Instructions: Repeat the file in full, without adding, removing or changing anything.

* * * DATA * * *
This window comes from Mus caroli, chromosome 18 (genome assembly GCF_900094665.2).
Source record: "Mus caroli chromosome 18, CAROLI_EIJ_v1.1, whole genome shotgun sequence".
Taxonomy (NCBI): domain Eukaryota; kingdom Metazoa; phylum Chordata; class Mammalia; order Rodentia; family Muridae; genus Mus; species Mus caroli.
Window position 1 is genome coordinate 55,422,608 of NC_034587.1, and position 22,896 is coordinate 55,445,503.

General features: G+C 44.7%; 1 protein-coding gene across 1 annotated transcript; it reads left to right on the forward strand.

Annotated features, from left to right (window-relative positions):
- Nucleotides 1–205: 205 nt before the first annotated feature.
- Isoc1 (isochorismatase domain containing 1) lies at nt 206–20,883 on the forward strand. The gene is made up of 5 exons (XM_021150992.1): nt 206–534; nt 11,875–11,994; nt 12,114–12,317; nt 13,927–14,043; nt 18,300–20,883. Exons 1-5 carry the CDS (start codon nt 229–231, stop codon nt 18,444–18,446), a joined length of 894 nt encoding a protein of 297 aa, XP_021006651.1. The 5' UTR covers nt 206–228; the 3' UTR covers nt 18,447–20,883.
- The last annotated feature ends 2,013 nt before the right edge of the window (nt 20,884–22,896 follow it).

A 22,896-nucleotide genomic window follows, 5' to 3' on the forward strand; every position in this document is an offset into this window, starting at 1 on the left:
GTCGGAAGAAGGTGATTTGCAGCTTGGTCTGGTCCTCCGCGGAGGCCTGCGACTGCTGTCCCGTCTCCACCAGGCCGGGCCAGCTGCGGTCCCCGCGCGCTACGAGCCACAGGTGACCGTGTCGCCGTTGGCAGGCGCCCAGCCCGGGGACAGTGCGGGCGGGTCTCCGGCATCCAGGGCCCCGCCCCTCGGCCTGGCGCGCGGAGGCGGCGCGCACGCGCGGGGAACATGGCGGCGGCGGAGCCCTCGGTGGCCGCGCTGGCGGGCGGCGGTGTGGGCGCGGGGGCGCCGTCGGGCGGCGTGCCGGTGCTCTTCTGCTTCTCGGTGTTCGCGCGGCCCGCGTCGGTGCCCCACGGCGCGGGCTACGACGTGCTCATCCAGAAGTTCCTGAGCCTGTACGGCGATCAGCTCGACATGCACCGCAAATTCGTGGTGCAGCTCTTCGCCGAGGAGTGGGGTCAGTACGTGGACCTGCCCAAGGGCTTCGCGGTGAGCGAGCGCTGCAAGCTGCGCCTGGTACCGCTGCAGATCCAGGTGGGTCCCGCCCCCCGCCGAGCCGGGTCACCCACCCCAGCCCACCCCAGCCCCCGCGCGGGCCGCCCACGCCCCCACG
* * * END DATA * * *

This window comes from Mus caroli, chromosome 18 (genome assembly GCF_900094665.2).
Source record: "Mus caroli chromosome 18, CAROLI_EIJ_v1.1, whole genome shotgun sequence".
Taxonomy (NCBI): domain Eukaryota; kingdom Metazoa; phylum Chordata; class Mammalia; order Rodentia; family Muridae; genus Mus; species Mus caroli.
Window position 1 is genome coordinate 55,422,608 of NC_034587.1, and position 22,896 is coordinate 55,445,503.

General features: G+C 44.7%; 1 protein-coding gene across 1 annotated transcript; it reads left to right on the forward strand.

Annotated features, from left to right (window-relative positions):
- Nucleotides 1–205: 205 nt before the first annotated feature.
- Isoc1 (isochorismatase domain containing 1) lies at nt 206–20,883 on the forward strand. The gene is made up of 5 exons (XM_021150992.1): nt 206–534; nt 11,875–11,994; nt 12,114–12,317; nt 13,927–14,043; nt 18,300–20,883. Exons 1-5 carry the CDS (start codon nt 229–231, stop codon nt 18,444–18,446), a joined length of 894 nt encoding a protein of 297 aa, XP_021006651.1. The 5' UTR covers nt 206–228; the 3' UTR covers nt 18,447–20,883.
- The last annotated feature ends 2,013 nt before the right edge of the window (nt 20,884–22,896 follow it).

A 22,896-nucleotide genomic window follows, 5' to 3' on the forward strand; every position in this document is an offset into this window, starting at 1 on the left:
GTCGGAAGAAGGTGATTTGCAGCTTGGTCTGGTCCTCCGCGGAGGCCTGCGACTGCTGTCCCGTCTCCACCAGGCCGGGCCAGCTGCGGTCCCCGCGCGCTACGAGCCACAGGTGACCGTGTCGCCGTTGGCAGGCGCCCAGCCCGGGGACAGTGCGGGCGGGTCTCCGGCATCCAGGGCCCCGCCCCTCGGCCTGGCGCGCGGAGGCGGCGCGCACGCGCGGGGAACATGGCGGCGGCGGAGCCCTCGGTGGCCGCGCTGGCGGGCGGCGGTGTGGGCGCGGGGGCGCCGTCGGGCGGCGTGCCGGTGCTCTTCTGCTTCTCGGTGTTCGCGCGGCCCGCGTCGGTGCCCCACGGCGCGGGCTACGACGTGCTCATCCAGAAGTTCCTGAGCCTGTACGGCGATCAGCTCGACATGCACCGCAAATTCGTGGTGCAGCTCTTCGCCGAGGAGTGGGGTCAGTACGTGGACCTGCCCAAGGGCTTCGCGGTGAGCGAGCGCTGCAAGCTGCGCCTGGTACCGCTGCAGATCCAGGTGGGTCCCGCCCCCCGCCGAGCCGGGTCACCCACCCCAGCCCACCCCAGCCCCCGCGCGGGCCGCCCACGCCCCCACG